|Phaser Prop at SDCC / Photo courtesy Bleeding Cool News|
Now any time a previously-unknown TOS piece sees the light of day, it's a cause for equal parts of celebration and caution. We celebrate because any additional TOS pieces are exciting for those of us who are fans of what we think is the greatest sc-fi weapon of all. But caution must be used because, frankly, most "authentic TOS pieces" that come to light are simply not authentic. Usually, the fakes are copies are easily debunked and exposed for what they are. But every once in while, a piece comes along that maybe, just maybe, could be the real deal.
Is that the case with the new Profiles piece? Let's take a look. Here are shots from the Profiles auction listing (click for larger images):
The Heroes – made with a high level of detail and featured some moving parts. These were meant to stand up to close-ups to give a heightened sense of realism. These were expensive to make and so were never put at risk in a scene. Here's a Hero Phaser held by Ben Finney in "Court Martial". Note that all the silvery-looking stuff is actual metal, unlike some p[arts on the auction piece:
The Mid-Grades – made from the same molds as the Heroes but finished without as much detail. For example, while the Heroes had metal fins in the back, a Mid-Grade's fins were simply a molded detail and hit with silver paint. These were the real workhorses of the phaser props and are by far the version seen most throughout the show. They were easier to make and thus more disposable. Note that the rear fins shown here are simply painted as is the center rail of the Phaser 1:
The Vacuum-Formed – known as "Crapazoids" due to their low level of finish and detail, these were strictly background pieces that might be in a given Redshirt's hand during a landing party. So cheap in materials and cost that DeForest Kelley referred to them as "$1.98 Specials". Here's a version also used in "Court Martial". Note that all the details are simply painted and the overall detail is very soft. This piece is about to get slapped out of Finney's hand and, so as not to damage a Hero, a Crapazoid is used instead.
Rubber Stunts – used when Kirk and company needed to roll around in the dirt without breaking something. There's no good shots because they are simply never seen clearly. Here's one tied on to Spock's side:
So the auction piece definitely seems to fall into the Mid-Grade level of Phaser. Here's some additional shots that can help make a determination:
The way we determine if a given piece is genuine or not is a two-fold process. First we look at the history (or provenance) of the piece. Ideally we want to understand how a piece got from the Star Trek Paramount production in 1969 to the Profiles auction. According to Profiles, this piece has been in the possession of the family of one Ted Leonard, a former executive at Paramount and a friend of Star Trek Art Director Matt Jefferies. The piece was sold to the consignor by Leonard's widow.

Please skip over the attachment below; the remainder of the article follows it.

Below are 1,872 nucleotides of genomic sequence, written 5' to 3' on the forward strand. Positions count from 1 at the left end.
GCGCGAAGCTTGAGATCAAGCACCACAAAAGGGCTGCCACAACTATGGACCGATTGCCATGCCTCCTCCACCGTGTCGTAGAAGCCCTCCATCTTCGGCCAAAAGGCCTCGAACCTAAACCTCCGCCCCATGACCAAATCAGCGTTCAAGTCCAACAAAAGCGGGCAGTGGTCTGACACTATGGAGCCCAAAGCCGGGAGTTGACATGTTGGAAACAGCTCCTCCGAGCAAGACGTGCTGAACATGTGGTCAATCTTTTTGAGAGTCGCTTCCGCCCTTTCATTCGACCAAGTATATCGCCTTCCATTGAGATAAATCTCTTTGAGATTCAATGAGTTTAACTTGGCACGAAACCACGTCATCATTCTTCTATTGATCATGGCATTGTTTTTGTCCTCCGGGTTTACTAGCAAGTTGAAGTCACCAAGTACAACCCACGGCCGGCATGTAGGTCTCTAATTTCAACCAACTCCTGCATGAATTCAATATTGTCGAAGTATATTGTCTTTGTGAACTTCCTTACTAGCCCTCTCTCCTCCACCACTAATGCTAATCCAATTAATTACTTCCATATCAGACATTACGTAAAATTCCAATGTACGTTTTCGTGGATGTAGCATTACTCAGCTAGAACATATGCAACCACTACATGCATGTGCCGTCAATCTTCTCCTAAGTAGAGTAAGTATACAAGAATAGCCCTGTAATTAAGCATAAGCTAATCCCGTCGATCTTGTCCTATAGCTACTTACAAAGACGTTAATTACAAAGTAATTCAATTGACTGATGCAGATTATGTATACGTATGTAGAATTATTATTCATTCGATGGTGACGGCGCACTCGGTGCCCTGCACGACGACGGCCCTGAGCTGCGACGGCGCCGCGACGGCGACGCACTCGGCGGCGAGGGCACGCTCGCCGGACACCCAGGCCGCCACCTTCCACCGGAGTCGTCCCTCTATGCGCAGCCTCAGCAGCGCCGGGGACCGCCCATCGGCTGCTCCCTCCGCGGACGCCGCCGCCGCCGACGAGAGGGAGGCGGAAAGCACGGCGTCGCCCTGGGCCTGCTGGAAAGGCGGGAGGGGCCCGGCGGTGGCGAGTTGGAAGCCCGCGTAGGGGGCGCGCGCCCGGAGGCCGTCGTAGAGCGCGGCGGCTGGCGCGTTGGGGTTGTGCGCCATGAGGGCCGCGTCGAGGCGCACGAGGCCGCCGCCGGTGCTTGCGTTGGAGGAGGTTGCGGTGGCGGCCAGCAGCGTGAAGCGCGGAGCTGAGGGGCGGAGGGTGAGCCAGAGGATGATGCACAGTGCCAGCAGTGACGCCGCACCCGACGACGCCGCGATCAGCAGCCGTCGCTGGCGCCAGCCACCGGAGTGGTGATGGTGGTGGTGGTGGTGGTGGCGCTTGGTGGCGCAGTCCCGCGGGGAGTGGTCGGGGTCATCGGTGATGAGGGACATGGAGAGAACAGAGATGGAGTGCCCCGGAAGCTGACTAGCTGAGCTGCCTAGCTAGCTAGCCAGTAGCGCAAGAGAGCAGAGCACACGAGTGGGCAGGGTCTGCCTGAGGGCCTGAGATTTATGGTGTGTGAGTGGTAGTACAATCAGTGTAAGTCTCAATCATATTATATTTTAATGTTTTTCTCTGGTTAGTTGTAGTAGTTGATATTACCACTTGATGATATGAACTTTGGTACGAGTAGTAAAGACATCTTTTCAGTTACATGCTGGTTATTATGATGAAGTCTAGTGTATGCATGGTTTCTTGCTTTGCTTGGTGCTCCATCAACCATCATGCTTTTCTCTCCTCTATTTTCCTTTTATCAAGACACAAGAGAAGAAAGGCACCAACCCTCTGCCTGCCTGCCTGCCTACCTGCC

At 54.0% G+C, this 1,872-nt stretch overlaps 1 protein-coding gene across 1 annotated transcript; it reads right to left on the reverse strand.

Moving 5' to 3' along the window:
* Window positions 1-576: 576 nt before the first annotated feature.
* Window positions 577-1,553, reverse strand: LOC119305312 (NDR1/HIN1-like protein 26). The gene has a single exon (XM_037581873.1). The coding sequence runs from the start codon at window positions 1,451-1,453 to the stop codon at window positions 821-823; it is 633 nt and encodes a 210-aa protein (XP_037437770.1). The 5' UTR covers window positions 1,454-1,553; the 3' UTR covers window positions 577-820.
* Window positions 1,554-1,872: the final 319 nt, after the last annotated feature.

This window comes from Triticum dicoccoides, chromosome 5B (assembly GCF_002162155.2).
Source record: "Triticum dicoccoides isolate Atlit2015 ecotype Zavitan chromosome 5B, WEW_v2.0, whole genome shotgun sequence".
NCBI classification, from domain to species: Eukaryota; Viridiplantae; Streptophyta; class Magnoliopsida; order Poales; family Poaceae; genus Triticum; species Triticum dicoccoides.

Nice story. This is where a lot of people stop. Which means this is where a lot of people get in trouble. Because, as nice as this story is, can it be proven? After all, without proof, it's just a story.
"But Don," you're saying, "they wouldn't lie about something like this, would they?!?" The short answer is YES! Yes they would! For one hundred thousand dollars, you better have more than just a story!!
Am I calling the consignor a liar? I am not. But maybe they were told a lie. Or maybe Mrs. Leonard was lied to. Maybe Mr. Leonard got mixed up. Maybe, maybe, maybe...
With that many maybe's we have to rely on the piece to stand on its own merits. It must be compared to the known surviving Mid-Grades and a determination must be made as to whether or not it measures up or not.
As mentioned in earlier Blog stories, I am part of a research team that has worked toward defining as many facts as possible about the various TOS props. This process was first started by the group at HeroComm.com, as they took on defining and debunking everything possible about the Trek Communicators. It was then expanded to include HeroPhaser, and it is that research that I rely on to determine whether or not this piece passes muster. And I can say that it is my opinion (as well as many others) that this piece is indeed likely to be an original Phaser prop. I cannot say for sure, as only a hands-on examination would answer questions about size and materials. But going solely on the physical details, this piece matches known specimens in every key way.
Some have said the paint doesn't look right, and they would be correct – it doesn't. And what is with the red button sticking out of the body? That's not right, either.